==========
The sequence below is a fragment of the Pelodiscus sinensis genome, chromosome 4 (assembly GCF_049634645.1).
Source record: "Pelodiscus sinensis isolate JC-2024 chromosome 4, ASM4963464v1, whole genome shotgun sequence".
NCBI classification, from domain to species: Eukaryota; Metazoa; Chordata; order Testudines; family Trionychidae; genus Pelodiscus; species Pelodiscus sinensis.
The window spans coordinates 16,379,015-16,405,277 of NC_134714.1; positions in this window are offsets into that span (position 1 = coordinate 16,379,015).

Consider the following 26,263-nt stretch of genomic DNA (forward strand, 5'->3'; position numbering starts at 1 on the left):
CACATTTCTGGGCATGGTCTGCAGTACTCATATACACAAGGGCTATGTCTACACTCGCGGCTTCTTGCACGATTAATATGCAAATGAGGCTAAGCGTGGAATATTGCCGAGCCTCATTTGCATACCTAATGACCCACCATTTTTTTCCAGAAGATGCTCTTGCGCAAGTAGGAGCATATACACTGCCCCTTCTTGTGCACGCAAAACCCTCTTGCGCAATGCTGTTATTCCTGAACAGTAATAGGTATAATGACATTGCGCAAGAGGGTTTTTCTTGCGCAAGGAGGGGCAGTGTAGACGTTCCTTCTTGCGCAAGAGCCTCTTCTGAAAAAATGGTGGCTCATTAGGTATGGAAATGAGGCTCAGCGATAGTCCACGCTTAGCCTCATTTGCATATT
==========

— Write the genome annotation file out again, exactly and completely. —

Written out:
The sequence below is a fragment of the Pelodiscus sinensis genome, chromosome 4 (assembly GCF_049634645.1).
Source record: "Pelodiscus sinensis isolate JC-2024 chromosome 4, ASM4963464v1, whole genome shotgun sequence".
NCBI classification, from domain to species: Eukaryota; Metazoa; Chordata; order Testudines; family Trionychidae; genus Pelodiscus; species Pelodiscus sinensis.
The window spans coordinates 16,379,015-16,405,277 of NC_134714.1; positions in this window are offsets into that span (position 1 = coordinate 16,379,015).

Consider the following 26,263-nt stretch of genomic DNA (forward strand, 5'->3'; position numbering starts at 1 on the left):
CACATTTCTGGGCATGGTCTGCAGTACTCATATACACAAGGGCTATGTCTACACTCGCGGCTTCTTGCACGATTAATATGCAAATGAGGCTAAGCGTGGAATATTGCCGAGCCTCATTTGCATACCTAATGACCCACCATTTTTTTCCAGAAGATGCTCTTGCGCAAGTAGGAGCATATACACTGCCCCTTCTTGTGCACGCAAAACCCTCTTGCGCAATGCTGTTATTCCTGAACAGTAATAGGTATAATGACATTGCGCAAGAGGGTTTTTCTTGCGCAAGGAGGGGCAGTGTAGACGTTCCTTCTTGCGCAAGAGCCTCTTCTGAAAAAATGGTGGCTCATTAGGTATGGAAATGAGGCTCAGCGATAGTCCACGCTTAGCCTCATTTGCATATT